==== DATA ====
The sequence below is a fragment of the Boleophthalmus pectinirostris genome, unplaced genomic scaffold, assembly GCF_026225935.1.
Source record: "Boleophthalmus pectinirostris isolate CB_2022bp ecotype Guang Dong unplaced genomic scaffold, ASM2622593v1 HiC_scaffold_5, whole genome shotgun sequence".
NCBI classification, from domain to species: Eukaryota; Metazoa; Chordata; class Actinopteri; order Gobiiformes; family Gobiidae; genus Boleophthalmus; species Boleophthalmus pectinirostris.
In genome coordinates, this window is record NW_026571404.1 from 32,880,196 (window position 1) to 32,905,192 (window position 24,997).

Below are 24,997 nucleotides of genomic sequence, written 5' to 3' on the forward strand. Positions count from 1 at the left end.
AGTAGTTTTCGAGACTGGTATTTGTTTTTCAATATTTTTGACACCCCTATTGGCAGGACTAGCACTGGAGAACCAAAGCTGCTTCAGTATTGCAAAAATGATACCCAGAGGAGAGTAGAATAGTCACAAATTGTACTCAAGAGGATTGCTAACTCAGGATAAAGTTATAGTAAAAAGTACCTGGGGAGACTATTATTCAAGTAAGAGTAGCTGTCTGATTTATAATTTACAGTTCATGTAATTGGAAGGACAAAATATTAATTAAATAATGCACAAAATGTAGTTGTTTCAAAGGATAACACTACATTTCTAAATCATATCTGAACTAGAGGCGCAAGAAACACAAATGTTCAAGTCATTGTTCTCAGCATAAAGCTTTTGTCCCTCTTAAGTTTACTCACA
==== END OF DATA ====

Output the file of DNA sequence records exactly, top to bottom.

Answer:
The sequence below is a fragment of the Boleophthalmus pectinirostris genome, unplaced genomic scaffold, assembly GCF_026225935.1.
Source record: "Boleophthalmus pectinirostris isolate CB_2022bp ecotype Guang Dong unplaced genomic scaffold, ASM2622593v1 HiC_scaffold_5, whole genome shotgun sequence".
NCBI classification, from domain to species: Eukaryota; Metazoa; Chordata; class Actinopteri; order Gobiiformes; family Gobiidae; genus Boleophthalmus; species Boleophthalmus pectinirostris.
In genome coordinates, this window is record NW_026571404.1 from 32,880,196 (window position 1) to 32,905,192 (window position 24,997).

Below are 24,997 nucleotides of genomic sequence, written 5' to 3' on the forward strand. Positions count from 1 at the left end.
AGTAGTTTTCGAGACTGGTATTTGTTTTTCAATATTTTTGACACCCCTATTGGCAGGACTAGCACTGGAGAACCAAAGCTGCTTCAGTATTGCAAAAATGATACCCAGAGGAGAGTAGAATAGTCACAAATTGTACTCAAGAGGATTGCTAACTCAGGATAAAGTTATAGTAAAAAGTACCTGGGGAGACTATTATTCAAGTAAGAGTAGCTGTCTGATTTATAATTTACAGTTCATGTAATTGGAAGGACAAAATATTAATTAAATAATGCACAAAATGTAGTTGTTTCAAAGGATAACACTACATTTCTAAATCATATCTGAACTAGAGGCGCAAGAAACACAAATGTTCAAGTCATTGTTCTCAGCATAAAGCTTTTGTCCCTCTTAAGTTTACTCACA